We rarely rehome to people with cat allergies unless these are very mild, as allergies are one of the most common reasons why cats are brought in to us for rehoming.

Truly hypoallergenic cats are a myth. There is a common misconception that some breeds of cat are hypoallergenic, but the protein responsible for causing cat allergies is found in a cat’s saliva. This means a hairless cat could still cause an allergic reaction in someone who has allergies to cats.

Can I foster a cat?

Battersea does have Foster Carers who can provide a safe and calm foster home for our cats, including pregnant mums and their kittens.

Find out how to become a cat foster carer

I’d like to rehome a cat as a surprise gift for my partner, parent or child. Can I do this?

We don't rehome animals as surprise gifts for family members or friends.

Adding a new cat as a member to your family is a big commitment, so it’s important that every member of the household is fully on board with the reality of having a cat and the personality of the cat itself, including any behavioural or medical challenges it could have.

The new home

I don't have a garden – do you rehome cats to live indoors?

We generally like to place cats in homes where they have access to a garden or another form of outside space because we feel it’s important they have the chance to explore the great outdoors.

There are some exceptions to this because we do treat each case individually, but we want to be honest that it’d be likely to take us longer to find you a cat.

Will I need a home visit in order to rehome a cat?

After registering, we might ask for photos or videos of your home or garden. This is decided on a case-by-case basis. If you live in rented accommodation, we may ask you to provide written permission from your landlord or housing authority, confirming that they are happy for you to keep a pet in the property.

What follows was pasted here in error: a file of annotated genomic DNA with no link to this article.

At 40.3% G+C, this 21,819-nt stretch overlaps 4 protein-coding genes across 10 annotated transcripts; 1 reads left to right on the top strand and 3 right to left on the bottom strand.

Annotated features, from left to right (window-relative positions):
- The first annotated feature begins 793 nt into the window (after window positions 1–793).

Do you rehome cats to rural homes or working outlets?

Yes, Battersea is appealing to landowners, farmers, stables, garden centres, and rural homes with outbuildings to come forward to help provide a safe home for cats that wouldn’t be able to cope in a traditional pet home.

Visit our Working Cats article page for more information.

If you are interested in rehoming a working cat, please email animalpartners@battersea.org.uk or call our team on 0207 6277886.

Living with other animals

I’ve got a cat/several cats – can I rehome another cat so it can have a friend?

We do rehome some cats to live with existing cats in the home.

Some cats are happy to live with other cats, but many are happier with the home to themselves. This may apply to your existing cat as well as the new cat you'd be bringing home. Each animal that comes into Battersea is different, so it doesn’t mean we wouldn’t find a cat for you, but it might take us longer. In some cases, it might not be possible at all. We always want to ensure the health and happiness of all the animals involved, including your current pets.